Self-in-Relation Theory: A Model for Helping



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University of Houston Graduate College of Social Work


Self-in-relation theory was first proposed by women researchers at Wellesley College’s Stone Center in 1991 (Jordan, Kaplan, Miller, Stiver, & Surrey, 1991). Self-in-relation theory evolved as a collaborative effort based on research regarding women’s psychological development (Jordan, et al., 1991). Previous researchers had begun to define women’s dysfunctional reactions to societal pressures such as expectations that one “be a good wife” and fulfill expected gender roles according to gender specific norms (Jack, 1987; Stiver & Miller, Copyright University of Houston, 2006 29 1988; Strauss, 1988). These researchers posited that women experience conflict based on the friction between norms and expected gender role functioning vs. their personal needs. This friction, as posited by the researchers, led to depression and other dysfunctional responses (Stiver & Miller, 1988).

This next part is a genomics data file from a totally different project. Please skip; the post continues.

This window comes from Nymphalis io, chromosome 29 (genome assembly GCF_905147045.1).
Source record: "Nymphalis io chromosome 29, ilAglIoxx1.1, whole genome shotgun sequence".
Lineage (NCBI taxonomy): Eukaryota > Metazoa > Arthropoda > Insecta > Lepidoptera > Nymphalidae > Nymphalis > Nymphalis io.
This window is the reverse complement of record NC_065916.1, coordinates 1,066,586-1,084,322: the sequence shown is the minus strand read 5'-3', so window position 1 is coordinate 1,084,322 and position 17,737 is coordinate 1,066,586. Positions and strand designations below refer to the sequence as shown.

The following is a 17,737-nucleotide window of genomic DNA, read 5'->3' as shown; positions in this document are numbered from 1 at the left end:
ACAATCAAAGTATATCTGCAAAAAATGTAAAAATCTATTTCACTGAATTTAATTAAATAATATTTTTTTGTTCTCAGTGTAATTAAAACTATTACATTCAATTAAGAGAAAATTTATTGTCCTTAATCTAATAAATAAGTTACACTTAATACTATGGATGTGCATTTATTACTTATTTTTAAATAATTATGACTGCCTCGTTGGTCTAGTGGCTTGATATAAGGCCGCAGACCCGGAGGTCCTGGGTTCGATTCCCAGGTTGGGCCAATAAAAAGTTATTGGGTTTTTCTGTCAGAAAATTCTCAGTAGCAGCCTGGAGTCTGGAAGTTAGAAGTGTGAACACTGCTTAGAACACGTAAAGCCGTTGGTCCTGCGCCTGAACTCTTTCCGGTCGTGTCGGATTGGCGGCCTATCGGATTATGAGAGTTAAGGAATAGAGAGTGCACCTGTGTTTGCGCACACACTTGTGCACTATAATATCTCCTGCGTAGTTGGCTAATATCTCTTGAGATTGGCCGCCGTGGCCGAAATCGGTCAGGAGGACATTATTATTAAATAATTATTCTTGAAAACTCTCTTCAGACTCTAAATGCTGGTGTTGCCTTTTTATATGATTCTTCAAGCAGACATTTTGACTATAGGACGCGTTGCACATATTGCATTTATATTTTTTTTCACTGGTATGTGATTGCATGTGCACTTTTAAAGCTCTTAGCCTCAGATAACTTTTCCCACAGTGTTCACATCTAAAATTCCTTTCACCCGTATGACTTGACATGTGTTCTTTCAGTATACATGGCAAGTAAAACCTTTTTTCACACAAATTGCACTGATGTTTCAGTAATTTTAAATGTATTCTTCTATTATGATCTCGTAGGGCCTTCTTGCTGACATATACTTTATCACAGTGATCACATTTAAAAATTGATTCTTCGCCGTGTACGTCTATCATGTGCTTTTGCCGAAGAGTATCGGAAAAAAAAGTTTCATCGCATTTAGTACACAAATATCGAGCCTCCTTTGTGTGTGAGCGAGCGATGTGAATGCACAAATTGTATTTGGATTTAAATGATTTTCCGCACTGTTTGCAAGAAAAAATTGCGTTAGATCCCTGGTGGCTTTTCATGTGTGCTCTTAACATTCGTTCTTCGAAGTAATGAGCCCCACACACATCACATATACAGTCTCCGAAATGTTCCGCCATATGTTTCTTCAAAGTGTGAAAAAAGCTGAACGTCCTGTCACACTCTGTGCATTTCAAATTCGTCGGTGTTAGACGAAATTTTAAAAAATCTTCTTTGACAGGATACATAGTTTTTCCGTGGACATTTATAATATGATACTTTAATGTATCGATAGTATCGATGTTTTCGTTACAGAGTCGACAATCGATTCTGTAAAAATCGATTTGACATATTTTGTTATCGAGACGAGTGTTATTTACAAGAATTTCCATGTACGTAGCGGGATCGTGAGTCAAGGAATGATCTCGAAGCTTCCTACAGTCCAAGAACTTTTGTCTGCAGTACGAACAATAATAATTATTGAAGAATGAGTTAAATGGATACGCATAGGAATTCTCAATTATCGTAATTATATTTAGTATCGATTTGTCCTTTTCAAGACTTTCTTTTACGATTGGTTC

Melinda W. Pilkinton, Self-in-Relation Theory, Perspectives on Social Work, Social work, Self-in-relation theory, Perspectives on Social Work